European governments expect billions of euros to be repatriated as a result of the evasion crackdown. Governments are considering offering special mechanisms to make it easier for non-compliant taxpayers to “solve the past”, similar to a disclosure facility the UK government agreed with Liechtenstein. It offered reduced penalties for offshore account holders who came forward, and has collected about £1bn in tax revenues from them.
The Swiss Bankers Association said implementing automatic information exchange would require “fair solutions” to deal with past non-compliance, as well as reciprocal information exchange. It said: “Reciprocity should apply and structures like trusts be part of information exchange. Furthermore the banks expect fair solutions for untaxed assets of the past in order to implement the standard with each country.”
The latest declaration does not stipulate a deadline for information exchange. However, in March nearly all the countries that have pledged to be early adopters of information exchange set a deadline of September 2017 for reporting investors’ tax details to their home governments – which would be collected from 31 December 2015. Luxembourg, which has agreed to be an early adopter, held back from specifying a date, saying: “Short of the formal adoption of the new global standard and short of a clear picture of the level playing field created by the adoption of the CRS, the case for the urgency of implementation remains to be made.”
Last week, at a G5 finance ministers meeting in Paris, the UK, France, Germany, Italy and Spain announced they would sign the new global standard of automatic exchange of tax information in October at a Berlin meeting, along with other jurisdictions committed to its early adoption.
This group of five European countries played a role in extending the global reach of the transparency crackdown that originated in US legislation known as the Foreign Account Tax Compliance Act (Fatca), which was passed in 2010 in the wake of a scandal involving UBS, the Swiss bank.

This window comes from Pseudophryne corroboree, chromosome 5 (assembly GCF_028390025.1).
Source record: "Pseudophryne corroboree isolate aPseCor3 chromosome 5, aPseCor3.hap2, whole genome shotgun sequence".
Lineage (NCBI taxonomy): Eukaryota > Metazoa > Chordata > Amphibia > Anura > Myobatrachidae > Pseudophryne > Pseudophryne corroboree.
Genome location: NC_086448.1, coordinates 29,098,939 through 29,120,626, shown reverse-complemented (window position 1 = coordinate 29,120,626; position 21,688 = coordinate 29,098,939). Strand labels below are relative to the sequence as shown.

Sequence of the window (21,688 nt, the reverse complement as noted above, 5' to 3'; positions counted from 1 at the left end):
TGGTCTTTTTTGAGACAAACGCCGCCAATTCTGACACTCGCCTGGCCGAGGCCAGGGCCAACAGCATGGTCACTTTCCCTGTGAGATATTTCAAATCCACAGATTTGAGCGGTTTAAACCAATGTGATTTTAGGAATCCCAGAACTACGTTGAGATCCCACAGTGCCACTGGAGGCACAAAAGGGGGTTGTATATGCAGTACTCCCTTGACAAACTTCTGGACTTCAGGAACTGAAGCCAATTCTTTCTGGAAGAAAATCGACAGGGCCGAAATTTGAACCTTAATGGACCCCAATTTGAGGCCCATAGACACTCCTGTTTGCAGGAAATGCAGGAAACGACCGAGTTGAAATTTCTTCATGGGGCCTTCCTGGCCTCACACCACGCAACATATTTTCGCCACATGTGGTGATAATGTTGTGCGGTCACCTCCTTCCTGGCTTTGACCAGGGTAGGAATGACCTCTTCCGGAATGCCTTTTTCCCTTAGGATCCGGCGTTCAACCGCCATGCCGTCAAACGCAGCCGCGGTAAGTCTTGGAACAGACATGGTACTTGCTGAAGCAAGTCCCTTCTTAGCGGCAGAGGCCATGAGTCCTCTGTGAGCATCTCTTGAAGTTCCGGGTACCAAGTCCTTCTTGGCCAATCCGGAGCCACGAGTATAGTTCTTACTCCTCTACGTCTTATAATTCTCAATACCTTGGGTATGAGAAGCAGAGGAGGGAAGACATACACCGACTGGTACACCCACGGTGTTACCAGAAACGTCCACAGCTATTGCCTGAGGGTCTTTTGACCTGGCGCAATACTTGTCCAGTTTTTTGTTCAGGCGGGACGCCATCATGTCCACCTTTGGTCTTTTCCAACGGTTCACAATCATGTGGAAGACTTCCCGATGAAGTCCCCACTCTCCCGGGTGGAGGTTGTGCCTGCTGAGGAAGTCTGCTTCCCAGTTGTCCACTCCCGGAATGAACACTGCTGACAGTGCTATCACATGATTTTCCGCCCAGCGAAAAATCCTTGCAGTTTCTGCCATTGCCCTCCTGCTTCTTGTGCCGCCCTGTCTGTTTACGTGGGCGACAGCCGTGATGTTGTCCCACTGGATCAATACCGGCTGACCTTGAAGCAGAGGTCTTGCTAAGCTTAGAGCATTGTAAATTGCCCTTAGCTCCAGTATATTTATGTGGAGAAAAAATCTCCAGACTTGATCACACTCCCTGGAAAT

The US used a threat of heavy withholding taxes to force overseas banks to hand over information on their clients, opening the door to similar exchanges with other countries. Last year the G5 group of European governments agreed to adopt their own version of Fatca, and the UK secured similar agreements with its crown dependencies and overseas territories.
The Tax Justice Network, a campaign group, has welcomed the global standard as “the first big step in putting together the nuts and bolts of real change” but has raised fears that developing countries would not be able to participate because of the cost of implementing the regime. The OECD declaration signed on Tuesday underlined “the need for assistance to be provided to developing countries so that they may be able to reap the benefits of this form of co-operation.”
In February the Tax Justice Network also raised concerns over certain loopholes, the exclusion of safe deposit boxes from the plan and the willingness of some countries to sell residency rights to wealthy individuals wanting to circumvent the crackdown.
Switzerland had already signalled it was moving towards transparency by joining a multilateral convention on mutual administrative assistance in tax matters last October. This convention, which had already been signed by Luxembourg and Singapore, includes a pledge to co-operate with cross border requests for information, help with tax audits and enforcing tax claims.